To address this, AppDynamics has developed a new set of APIs and some associated SDKs for Java and C++. These allow an IoT software developer to send data about devices and their activity into the AppDynamics platform. This is quite similar in nature to the Mobile monitoring capability but requires manual instrumentation.
Now for the people who have to make it all work
There are a few smaller features that have been released which will make your life as the person who needs to implement and use AppDynamics a bit easier:
Expanded Universal Agent (UA)
There has clearly been a lot of work here since the UA was released in its infancy in 4.3 for Java on Linux only. It can now do Java on Linux and Windows, .Net, the Standalone Machine Agent and the Analytics agent. This means that instead of needing to install and manage individual agents, you can deploy the UA and then let AppDynamics grab the necessary agent files and configs for you—particularly neat for smaller customers who don’t have automation tools for deployment.
One thing in particular that we are looking forward to trying out is the ability to do Live Attach for Java apps. This means instead of needing to stop, reconfigure, and start Java apps to include the AppDynamics agent, the UA can instead identify a running Java process, and inject the agent into it while still running.
A new tool that leverages machine learning to automatically determine which metrics are contributing to a performing system. For example, if response times are slow, the tool may determine if it was CPU, error rates, or memory saturation that contributed to the slowness. This is currently only available in the AppDynamics SaaS cloud for customers who have requested that it be enabled.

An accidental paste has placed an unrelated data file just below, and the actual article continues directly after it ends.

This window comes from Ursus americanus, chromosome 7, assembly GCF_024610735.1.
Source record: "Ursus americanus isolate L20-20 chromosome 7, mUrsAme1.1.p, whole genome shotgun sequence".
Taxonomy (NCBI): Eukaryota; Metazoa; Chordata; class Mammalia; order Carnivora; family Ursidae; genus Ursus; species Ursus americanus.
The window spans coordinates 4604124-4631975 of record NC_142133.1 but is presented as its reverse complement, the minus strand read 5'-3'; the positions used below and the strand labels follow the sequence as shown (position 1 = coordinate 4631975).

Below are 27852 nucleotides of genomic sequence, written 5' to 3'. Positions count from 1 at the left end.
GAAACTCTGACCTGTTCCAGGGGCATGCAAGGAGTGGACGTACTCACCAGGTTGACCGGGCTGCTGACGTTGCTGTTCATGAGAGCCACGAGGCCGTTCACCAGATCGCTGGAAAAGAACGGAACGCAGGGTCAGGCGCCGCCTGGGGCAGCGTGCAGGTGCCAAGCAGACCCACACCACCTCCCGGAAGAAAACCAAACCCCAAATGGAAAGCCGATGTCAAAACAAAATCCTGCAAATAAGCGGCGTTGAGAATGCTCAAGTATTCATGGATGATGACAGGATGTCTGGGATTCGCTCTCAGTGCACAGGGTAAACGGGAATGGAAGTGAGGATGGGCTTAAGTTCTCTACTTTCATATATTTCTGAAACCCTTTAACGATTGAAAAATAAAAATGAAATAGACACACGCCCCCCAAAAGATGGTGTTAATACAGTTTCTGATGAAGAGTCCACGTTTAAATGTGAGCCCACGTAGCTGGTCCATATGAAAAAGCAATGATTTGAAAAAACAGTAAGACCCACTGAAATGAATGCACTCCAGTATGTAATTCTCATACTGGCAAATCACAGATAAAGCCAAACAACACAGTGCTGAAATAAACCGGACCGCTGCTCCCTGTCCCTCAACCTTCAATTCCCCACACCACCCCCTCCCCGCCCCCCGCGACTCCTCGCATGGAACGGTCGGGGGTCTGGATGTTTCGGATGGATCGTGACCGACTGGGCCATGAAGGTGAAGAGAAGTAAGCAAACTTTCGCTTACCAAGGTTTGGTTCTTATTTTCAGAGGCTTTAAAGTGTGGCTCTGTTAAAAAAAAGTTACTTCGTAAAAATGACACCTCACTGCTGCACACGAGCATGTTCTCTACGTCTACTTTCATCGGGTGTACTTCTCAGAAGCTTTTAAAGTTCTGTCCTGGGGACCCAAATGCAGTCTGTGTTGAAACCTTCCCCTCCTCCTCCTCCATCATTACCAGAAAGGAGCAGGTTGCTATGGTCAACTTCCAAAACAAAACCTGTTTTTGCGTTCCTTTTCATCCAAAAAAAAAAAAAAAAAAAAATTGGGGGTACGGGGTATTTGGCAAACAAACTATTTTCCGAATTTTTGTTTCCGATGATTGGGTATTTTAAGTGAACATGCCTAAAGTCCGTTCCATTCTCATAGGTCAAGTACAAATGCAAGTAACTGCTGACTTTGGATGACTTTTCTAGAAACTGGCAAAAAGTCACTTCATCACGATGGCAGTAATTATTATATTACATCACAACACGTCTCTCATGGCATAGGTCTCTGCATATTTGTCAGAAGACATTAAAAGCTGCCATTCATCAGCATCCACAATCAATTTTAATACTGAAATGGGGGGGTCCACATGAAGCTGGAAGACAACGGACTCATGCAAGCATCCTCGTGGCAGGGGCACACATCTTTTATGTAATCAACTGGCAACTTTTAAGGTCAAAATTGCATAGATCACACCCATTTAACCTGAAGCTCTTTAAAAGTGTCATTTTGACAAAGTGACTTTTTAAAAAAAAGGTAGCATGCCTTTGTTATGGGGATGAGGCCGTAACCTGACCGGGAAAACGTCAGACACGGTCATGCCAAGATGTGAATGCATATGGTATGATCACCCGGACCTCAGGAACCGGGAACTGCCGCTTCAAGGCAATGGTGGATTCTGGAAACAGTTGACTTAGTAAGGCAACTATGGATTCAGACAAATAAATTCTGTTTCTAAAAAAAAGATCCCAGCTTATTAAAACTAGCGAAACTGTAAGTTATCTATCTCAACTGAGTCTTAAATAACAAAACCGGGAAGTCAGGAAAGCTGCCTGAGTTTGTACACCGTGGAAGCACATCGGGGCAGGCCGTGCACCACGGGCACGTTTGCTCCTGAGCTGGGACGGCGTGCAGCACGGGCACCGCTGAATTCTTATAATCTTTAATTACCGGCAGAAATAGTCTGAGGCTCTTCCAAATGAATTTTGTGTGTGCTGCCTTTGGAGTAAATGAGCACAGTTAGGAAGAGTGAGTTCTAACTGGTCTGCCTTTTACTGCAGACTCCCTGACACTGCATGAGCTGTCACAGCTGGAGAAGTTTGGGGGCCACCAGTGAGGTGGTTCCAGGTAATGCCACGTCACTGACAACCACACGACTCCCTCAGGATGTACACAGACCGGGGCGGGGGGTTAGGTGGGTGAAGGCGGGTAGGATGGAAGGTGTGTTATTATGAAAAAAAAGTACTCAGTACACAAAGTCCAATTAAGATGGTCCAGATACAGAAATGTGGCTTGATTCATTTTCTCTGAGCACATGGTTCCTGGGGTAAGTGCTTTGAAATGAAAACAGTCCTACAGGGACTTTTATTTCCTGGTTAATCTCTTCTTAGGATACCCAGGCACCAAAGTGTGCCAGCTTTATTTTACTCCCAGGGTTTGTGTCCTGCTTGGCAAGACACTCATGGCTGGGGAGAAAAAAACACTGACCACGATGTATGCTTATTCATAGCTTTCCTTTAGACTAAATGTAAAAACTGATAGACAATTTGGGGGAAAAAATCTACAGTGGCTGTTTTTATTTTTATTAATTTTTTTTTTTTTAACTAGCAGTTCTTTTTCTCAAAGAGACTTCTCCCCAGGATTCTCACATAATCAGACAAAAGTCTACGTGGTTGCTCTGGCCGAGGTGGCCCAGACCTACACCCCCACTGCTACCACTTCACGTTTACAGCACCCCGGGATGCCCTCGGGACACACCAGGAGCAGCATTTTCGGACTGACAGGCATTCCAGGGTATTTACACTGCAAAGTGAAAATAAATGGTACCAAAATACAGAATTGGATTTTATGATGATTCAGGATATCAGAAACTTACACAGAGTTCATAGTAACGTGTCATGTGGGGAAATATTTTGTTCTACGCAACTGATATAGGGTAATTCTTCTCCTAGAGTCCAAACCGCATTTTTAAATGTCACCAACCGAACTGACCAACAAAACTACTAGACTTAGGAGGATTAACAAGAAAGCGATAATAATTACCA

On-premise Synthetics agent
You can now host your own Synthetics robot so that you can run scripts from internal locations and/or against internal apps.
New Java framework support
For customers running Mulesoft or Tibco BW, or those running some of the latest clever asynchronous libraries, there is new support for automatic instrumentation here.
Custom dashboard improvements
The ability to format and control the design of widgets has been improved.
Rest APIs for Role-based Access Control (RBAC)
You can now use APIs to manage users and roles, making automation of this easier.
You can now bring up a search box to search across a controller, making it easy to find specific BTs, nodes, metrics, etc.
Analytics Agent Health view
For those using Business iQ and the Analytics Agents, you can now view the health and status of the analytics event pipeline.
The new release of AppDynamics will help businesses better keep track of the ways their customers are using applications, as well as the relationship between technical and business performance. Data and network visibility have been enhanced, cutting down a lot of manual processes for IT teams.
We’ll be following up with more on some of these features as we start to use them in the wild with our customers. Please do reach out to our team if you’re keen to know a bit more about the new AppDynamics release, and we will happily give you a demonstration and talk about how they will fit into your environment.